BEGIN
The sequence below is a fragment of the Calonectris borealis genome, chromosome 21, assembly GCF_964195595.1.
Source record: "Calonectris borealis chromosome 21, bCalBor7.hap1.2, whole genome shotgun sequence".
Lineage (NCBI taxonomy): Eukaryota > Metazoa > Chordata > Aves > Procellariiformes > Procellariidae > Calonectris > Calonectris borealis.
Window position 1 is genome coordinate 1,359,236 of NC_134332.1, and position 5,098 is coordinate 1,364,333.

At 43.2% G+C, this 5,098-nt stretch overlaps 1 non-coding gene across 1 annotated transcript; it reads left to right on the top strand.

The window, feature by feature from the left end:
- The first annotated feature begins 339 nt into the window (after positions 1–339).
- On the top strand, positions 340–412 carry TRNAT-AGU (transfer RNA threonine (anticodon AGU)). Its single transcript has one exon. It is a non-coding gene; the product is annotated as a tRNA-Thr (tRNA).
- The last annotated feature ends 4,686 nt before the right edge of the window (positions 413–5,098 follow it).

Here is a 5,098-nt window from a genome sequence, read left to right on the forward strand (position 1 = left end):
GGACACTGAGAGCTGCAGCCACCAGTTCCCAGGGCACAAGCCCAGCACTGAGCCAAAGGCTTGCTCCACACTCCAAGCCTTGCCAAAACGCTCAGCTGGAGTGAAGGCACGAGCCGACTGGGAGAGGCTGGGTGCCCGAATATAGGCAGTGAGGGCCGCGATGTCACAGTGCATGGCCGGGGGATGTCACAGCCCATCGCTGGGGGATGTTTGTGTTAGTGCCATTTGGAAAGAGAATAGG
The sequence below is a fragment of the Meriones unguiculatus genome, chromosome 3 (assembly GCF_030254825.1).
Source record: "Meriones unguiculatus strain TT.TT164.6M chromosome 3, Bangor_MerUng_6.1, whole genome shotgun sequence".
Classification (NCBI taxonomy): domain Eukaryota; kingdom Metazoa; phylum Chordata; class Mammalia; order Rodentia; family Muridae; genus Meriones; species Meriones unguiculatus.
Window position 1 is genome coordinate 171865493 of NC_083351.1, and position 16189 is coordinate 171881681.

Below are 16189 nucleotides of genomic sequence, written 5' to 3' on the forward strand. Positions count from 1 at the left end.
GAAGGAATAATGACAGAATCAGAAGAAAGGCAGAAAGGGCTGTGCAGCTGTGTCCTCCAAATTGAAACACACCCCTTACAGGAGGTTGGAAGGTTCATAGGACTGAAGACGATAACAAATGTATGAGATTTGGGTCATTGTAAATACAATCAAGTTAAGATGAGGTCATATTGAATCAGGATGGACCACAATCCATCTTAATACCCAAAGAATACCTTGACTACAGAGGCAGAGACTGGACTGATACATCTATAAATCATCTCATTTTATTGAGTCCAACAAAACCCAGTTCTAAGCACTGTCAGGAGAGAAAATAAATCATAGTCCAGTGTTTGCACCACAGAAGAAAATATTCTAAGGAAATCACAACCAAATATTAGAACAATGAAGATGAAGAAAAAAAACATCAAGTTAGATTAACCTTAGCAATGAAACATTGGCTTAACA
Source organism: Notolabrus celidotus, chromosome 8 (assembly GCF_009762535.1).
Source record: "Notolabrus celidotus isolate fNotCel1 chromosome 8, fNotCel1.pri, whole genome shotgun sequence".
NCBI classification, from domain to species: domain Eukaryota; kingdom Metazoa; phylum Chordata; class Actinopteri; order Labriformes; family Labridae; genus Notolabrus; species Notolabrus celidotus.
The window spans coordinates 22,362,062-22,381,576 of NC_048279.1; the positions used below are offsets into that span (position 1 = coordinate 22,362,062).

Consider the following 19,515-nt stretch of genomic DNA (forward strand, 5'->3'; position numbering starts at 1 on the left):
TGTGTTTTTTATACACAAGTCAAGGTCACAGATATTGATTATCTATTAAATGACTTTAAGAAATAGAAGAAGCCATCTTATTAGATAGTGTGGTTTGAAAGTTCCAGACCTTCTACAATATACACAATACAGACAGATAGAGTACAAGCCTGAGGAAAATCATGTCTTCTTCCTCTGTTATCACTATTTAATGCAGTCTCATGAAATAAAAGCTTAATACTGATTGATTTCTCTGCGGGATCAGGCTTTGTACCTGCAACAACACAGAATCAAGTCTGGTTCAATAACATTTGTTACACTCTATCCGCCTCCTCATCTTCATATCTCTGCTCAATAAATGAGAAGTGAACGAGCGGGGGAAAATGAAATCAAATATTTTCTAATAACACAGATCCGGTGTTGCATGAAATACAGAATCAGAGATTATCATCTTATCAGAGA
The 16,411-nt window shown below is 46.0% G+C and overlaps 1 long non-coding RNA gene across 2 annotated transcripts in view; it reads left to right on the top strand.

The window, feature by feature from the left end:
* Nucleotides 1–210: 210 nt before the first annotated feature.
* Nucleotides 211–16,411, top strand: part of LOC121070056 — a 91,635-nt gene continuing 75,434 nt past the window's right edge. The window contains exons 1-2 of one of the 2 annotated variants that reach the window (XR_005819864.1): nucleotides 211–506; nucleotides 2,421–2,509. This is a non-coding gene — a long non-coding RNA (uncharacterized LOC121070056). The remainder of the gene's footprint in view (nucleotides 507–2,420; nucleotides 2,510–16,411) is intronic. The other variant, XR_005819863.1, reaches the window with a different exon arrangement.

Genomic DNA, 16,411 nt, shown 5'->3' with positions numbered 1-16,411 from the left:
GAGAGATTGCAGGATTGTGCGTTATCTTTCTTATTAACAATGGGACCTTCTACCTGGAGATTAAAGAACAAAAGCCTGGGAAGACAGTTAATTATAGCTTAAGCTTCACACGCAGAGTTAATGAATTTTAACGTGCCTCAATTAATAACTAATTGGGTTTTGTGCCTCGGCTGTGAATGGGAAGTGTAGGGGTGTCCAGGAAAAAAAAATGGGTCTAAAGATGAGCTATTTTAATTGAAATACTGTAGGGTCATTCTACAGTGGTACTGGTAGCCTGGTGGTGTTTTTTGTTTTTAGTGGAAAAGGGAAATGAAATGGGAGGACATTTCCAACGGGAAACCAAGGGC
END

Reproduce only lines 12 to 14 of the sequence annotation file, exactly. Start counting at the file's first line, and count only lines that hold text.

The sequence below is a fragment of the Meriones unguiculatus genome, chromosome 3 (assembly GCF_030254825.1).
Source record: "Meriones unguiculatus strain TT.TT164.6M chromosome 3, Bangor_MerUng_6.1, whole genome shotgun sequence".
Classification (NCBI taxonomy): domain Eukaryota; kingdom Metazoa; phylum Chordata; class Mammalia; order Rodentia; family Muridae; genus Meriones; species Meriones unguiculatus.